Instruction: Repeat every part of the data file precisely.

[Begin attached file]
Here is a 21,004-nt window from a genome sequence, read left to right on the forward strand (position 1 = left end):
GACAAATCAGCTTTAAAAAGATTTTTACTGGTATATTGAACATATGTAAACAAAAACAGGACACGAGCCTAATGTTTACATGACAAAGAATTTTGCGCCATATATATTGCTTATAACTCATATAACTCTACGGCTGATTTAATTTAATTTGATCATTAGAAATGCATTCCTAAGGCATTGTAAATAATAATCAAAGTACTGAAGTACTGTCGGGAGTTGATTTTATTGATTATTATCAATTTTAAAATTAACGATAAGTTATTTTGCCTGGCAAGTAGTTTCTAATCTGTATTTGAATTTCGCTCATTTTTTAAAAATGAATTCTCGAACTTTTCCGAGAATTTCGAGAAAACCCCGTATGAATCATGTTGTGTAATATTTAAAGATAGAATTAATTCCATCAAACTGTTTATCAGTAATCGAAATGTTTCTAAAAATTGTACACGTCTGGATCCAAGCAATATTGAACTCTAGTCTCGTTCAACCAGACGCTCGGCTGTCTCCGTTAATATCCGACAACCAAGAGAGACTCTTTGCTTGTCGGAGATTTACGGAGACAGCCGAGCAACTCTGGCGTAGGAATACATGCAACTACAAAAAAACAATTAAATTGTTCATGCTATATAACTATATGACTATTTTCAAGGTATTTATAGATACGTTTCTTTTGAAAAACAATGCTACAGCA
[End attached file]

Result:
Here is a 21,004-nt window from a genome sequence, read left to right on the forward strand (position 1 = left end):
GACAAATCAGCTTTAAAAAGATTTTTACTGGTATATTGAACATATGTAAACAAAAACAGGACACGAGCCTAATGTTTACATGACAAAGAATTTTGCGCCATATATATTGCTTATAACTCATATAACTCTACGGCTGATTTAATTTAATTTGATCATTAGAAATGCATTCCTAAGGCATTGTAAATAATAATCAAAGTACTGAAGTACTGTCGGGAGTTGATTTTATTGATTATTATCAATTTTAAAATTAACGATAAGTTATTTTGCCTGGCAAGTAGTTTCTAATCTGTATTTGAATTTCGCTCATTTTTTAAAAATGAATTCTCGAACTTTTCCGAGAATTTCGAGAAAACCCCGTATGAATCATGTTGTGTAATATTTAAAGATAGAATTAATTCCATCAAACTGTTTATCAGTAATCGAAATGTTTCTAAAAATTGTACACGTCTGGATCCAAGCAATATTGAACTCTAGTCTCGTTCAACCAGACGCTCGGCTGTCTCCGTTAATATCCGACAACCAAGAGAGACTCTTTGCTTGTCGGAGATTTACGGAGACAGCCGAGCAACTCTGGCGTAGGAATACATGCAACTACAAAAAAACAATTAAATTGTTCATGCTATATAACTATATGACTATTTTCAAGGTATTTATAGATACGTTTCTTTTGAAAAACAATGCTACAGCA